Oil prices jump 3 percent on hopes of OPEC output cut

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Oil prices jumped more than 3 percent on Tuesday, bouncing back from multi-month lows on expectations that OPEC will agree later this month to cut production to reduce a supply glut.

North Sea Brent crude oil LCOc1 was up $1.30 a barrel at $45.73 by 1350 GMT (8:50 a.m. ET) after hitting a three-month low of $43.57 on Monday. U.S. light crude CLc1 was also up $1.30, at $44.62. It reached a three-month low of $42.20 on Monday.

Oil producers in the Organization of the Petroleum Exporting Countries are due to meet later this month to agree to limit output. An outline deal was reached in September but negotiations on the detail are proving di

Crude oil drips from a valve at an oil well operated by Venezuela's state oil company PDVSA, in the oil rich Orinoco belt, near Morichal at the state of Monagas April 16, 2015. REUTERS/Carlos Garcia Rawlins/File Photo
Crude oil drips from a valve at an oil well operated by Venezuela’s state oil company PDVSA, in the oil rich Orinoco belt, near Morichal at the state of Monagas April 16, 2015. REUTERS/Carlos Garcia Rawlins/File Photo

fficult, officials say.

OPEC is a diverse grouping, politically and economically, and several members wish to increase production.

Saudi Arabia’s energy minister has said it is imperative OPEC reach a consensus on a deal to curb production, Algeria’s state news agency APS said on Sunday.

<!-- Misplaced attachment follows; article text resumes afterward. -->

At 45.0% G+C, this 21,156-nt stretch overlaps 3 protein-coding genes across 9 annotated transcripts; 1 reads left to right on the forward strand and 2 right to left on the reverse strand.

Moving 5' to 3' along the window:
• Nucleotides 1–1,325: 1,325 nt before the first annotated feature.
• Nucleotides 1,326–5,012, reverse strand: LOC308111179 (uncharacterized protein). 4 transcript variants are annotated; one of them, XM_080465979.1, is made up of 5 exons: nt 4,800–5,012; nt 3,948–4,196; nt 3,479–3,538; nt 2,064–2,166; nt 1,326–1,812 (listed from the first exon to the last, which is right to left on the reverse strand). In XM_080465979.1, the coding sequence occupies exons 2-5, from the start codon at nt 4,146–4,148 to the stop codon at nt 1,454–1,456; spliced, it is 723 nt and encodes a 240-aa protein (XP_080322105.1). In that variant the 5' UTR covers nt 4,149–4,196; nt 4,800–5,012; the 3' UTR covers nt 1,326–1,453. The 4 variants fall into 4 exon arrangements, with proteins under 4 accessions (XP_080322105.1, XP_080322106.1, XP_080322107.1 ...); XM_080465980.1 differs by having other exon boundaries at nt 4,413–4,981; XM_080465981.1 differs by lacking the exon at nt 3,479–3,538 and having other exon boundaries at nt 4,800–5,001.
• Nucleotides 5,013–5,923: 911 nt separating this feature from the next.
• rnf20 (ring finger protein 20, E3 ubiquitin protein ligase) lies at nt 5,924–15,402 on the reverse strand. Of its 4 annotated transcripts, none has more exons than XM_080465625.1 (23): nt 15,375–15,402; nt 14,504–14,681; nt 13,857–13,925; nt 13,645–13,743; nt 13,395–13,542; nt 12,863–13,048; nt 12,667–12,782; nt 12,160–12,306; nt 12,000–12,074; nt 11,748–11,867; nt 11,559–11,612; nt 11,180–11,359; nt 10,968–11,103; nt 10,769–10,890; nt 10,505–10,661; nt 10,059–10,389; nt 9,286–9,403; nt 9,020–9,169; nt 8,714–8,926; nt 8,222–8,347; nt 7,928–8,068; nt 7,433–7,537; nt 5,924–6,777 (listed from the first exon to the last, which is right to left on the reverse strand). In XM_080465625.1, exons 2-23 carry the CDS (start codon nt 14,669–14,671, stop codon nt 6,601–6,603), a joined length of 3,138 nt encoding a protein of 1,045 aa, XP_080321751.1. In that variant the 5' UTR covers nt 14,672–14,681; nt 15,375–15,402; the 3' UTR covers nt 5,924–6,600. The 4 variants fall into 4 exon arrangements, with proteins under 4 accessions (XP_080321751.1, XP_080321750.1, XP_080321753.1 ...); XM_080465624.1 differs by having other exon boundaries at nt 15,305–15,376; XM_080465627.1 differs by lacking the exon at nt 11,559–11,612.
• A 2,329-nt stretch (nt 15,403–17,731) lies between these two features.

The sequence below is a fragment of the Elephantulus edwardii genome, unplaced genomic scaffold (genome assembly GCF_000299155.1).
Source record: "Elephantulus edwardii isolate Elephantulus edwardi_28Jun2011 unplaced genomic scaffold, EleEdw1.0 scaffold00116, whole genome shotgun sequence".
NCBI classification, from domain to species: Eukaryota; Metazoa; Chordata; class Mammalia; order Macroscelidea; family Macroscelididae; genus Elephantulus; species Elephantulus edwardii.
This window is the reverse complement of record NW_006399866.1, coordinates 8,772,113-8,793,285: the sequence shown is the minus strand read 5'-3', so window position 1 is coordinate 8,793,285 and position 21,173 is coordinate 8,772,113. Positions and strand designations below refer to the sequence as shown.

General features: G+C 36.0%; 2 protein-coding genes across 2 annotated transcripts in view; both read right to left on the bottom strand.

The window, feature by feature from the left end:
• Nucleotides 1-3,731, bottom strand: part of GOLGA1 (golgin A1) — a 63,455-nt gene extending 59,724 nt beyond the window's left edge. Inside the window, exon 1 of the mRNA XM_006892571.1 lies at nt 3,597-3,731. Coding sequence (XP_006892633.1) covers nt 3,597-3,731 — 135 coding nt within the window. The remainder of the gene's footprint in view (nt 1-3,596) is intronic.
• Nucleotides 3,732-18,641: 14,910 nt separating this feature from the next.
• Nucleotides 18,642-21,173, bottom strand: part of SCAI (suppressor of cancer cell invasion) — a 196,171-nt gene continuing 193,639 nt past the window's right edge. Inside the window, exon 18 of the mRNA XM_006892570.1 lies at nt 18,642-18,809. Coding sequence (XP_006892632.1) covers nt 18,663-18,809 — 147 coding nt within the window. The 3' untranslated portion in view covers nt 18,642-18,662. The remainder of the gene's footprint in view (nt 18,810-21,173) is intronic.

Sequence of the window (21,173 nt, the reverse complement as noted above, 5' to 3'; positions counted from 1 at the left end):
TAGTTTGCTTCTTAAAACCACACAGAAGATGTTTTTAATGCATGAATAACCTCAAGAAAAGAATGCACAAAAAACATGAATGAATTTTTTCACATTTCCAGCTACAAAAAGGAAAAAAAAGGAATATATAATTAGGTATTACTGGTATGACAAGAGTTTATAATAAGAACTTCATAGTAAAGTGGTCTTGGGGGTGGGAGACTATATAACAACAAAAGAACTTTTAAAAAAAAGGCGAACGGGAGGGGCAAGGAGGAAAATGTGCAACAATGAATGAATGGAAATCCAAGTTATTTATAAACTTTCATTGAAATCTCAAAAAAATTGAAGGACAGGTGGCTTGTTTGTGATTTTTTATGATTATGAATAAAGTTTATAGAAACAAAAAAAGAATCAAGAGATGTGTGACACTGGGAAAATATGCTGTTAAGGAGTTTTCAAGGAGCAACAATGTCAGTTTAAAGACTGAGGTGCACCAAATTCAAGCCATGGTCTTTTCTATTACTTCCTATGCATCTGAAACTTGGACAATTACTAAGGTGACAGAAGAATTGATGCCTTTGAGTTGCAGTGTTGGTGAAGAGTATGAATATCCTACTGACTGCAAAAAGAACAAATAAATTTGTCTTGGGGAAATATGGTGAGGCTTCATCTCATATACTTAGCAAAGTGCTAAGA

“Reports of a diplomatic push by OPEC to strike a deal are supporting the markets,” said Tamas Varga, oil analyst at London brokerage PVM Oil Associates. “The rally could last a little while but the underlying fundamental picture is still bearish.”

IG Group market strategist Jingyi Pan said market sentiment has been buoyed by reports that key producers including Iran and Iraq were thinking about restraining production.

News of an attack on a major oil pipeline in Nigeria, the Nembe Creek Trunk Line in the southern Niger Delta, gave an additional push to prices.

Technical analysts said oil markets were due an upward correction after a month of falls.

Philips Futures investment analyst Jonathan Chan in Singapore said crude prices were supported by short-covering.

“The current active contract (for U.S. crude) is expiring. The last trading day is next Monday, so some oil traders are already starting to close out their positions to roll over,” Chan said

But rising Libyan oil production could cap gains.

A tanker carrying the first freshly produced cargo of Libyan crude to be exported since the Ras Lanuf terminal reopened in September left the port on Monday.

Libya’s oil production has almost doubled to around 600,000 barrels per day in recent weeks.

(Additional reporting by Mark Tay in Singapore; Editing by Jason Neely and Adrian Croft)

 

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